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After the Great ComplacenceFinancial Crisis and the Politics of Reform$
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Ewald Engelen, Ismail Ertürk, Julie Froud, Sukhdev Johal, Adam Leaver, Mick Moran, Adriana Nilsson, and Karel Williams

Print publication date: 2011

Print ISBN-13: 9780199589081

Published to Oxford Scholarship Online: January 2012

DOI: 10.1093/acprof:oso/9780199589081.001.0001

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Reform? Hubristic Intervention or Effective Democracy

Reform? Hubristic Intervention or Effective Democracy

Chapter:
(p.219) Chapter 8 Reform? Hubristic Intervention or Effective Democracy
Source:
After the Great Complacence
Author(s):

Ewald Engelen

Ismail Ertürk

Julie Froud

Sukhdev Johal

Adam Leaver

Michael Moran

Adriana Nilsson

Karel Williams

Publisher:
Oxford University Press
DOI:10.1093/acprof:oso/9780199589081.003.0009

In this concluding chapter, we do not produce lists of changes required to fix the financial system, but instead reflect on the preceding analysis to find some bearings that could lead towards a much more political analysis of, and intervention against, finance. The introduction to this book reframes the crisis as an elite political debacle rather than some kind of socio-technical accident. The front half of the book describes the aggrandisement of finance under cover of a dubious alibi about financial innovation, while the back half analyses the collapse of public regulation before the crisis and the frustration of financial reform after the crisis across several different jurisdictions. In this conclusion, we draw the political corollary by envisaging a reassertion of democratic control through a combination of measures that both make finance simpler and, through cultural and political changes, change the relation between political and financial elites.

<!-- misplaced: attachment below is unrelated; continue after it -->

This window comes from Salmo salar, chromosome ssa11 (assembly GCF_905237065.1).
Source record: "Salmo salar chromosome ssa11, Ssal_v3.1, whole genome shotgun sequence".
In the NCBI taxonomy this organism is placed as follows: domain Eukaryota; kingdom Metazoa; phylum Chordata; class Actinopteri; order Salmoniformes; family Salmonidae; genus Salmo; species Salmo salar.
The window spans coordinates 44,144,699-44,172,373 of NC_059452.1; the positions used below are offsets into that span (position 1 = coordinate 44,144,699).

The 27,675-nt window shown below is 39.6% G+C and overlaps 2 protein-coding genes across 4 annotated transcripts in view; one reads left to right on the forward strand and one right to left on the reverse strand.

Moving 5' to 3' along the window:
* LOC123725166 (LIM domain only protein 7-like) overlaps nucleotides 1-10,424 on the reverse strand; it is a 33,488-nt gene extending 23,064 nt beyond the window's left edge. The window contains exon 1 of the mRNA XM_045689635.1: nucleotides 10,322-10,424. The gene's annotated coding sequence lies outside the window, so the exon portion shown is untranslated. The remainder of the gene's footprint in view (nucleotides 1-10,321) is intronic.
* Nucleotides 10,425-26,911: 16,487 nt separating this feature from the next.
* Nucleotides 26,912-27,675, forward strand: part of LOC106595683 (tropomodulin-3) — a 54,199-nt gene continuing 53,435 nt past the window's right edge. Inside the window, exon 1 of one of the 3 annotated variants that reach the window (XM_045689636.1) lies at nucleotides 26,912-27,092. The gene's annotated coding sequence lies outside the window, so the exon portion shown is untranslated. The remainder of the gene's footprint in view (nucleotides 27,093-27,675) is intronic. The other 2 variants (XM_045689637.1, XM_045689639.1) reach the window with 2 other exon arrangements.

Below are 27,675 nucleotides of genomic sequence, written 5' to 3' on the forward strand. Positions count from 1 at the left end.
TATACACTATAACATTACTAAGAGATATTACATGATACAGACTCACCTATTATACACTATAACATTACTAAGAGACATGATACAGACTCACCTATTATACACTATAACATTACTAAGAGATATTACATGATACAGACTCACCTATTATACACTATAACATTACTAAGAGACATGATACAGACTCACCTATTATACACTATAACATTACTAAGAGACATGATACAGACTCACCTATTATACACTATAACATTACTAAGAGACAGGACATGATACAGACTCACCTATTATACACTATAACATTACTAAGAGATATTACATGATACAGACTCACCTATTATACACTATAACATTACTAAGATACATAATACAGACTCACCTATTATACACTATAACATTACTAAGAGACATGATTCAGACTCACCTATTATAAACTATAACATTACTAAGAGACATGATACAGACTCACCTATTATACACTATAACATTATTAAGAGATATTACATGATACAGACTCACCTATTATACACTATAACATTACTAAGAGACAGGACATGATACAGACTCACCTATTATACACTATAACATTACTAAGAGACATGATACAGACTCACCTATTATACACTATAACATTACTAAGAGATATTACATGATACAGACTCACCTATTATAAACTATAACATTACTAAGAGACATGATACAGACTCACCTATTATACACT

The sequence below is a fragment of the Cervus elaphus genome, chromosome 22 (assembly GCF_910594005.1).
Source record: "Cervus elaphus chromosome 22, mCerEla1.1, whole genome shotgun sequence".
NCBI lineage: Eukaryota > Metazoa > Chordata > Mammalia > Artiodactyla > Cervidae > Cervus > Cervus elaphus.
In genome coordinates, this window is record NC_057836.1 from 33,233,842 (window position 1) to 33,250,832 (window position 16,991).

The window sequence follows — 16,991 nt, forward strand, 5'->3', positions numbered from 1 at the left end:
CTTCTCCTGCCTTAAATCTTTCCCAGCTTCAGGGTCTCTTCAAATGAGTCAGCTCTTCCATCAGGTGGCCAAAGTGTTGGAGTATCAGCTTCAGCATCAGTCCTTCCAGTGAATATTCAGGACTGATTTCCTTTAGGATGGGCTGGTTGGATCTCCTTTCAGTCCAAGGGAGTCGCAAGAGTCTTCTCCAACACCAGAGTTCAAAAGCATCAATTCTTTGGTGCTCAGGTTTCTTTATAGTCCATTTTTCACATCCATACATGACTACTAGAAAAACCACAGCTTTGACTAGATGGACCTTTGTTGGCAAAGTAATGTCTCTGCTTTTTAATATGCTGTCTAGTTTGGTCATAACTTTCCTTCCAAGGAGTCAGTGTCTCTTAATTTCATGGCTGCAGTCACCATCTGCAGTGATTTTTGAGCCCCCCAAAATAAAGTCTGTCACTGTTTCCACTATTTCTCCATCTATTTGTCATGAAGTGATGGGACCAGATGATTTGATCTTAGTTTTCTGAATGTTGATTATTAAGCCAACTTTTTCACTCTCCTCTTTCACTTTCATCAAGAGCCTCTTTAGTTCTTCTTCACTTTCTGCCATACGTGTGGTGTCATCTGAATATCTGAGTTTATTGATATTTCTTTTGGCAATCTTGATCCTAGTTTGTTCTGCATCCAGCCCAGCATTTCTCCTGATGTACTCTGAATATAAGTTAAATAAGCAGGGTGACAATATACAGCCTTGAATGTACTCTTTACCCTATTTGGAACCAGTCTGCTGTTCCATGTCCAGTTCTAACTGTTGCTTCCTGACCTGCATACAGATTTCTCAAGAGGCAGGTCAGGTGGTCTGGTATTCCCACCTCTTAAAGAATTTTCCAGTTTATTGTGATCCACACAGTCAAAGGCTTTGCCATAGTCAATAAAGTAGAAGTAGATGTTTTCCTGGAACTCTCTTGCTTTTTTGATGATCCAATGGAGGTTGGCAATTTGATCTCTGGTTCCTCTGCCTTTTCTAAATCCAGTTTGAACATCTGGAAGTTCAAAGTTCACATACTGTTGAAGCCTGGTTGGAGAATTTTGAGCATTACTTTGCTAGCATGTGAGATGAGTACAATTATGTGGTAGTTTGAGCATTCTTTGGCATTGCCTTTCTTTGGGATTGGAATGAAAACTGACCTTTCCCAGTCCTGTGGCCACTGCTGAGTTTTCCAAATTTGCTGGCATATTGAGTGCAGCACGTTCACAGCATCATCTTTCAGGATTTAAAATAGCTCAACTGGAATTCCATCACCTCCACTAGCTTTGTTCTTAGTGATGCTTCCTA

Keywords:   financial reform, democratic control, elite debacle, Tobin tax, leverage, technocrats, Dodd Frank, Basel III, bankers’ pay

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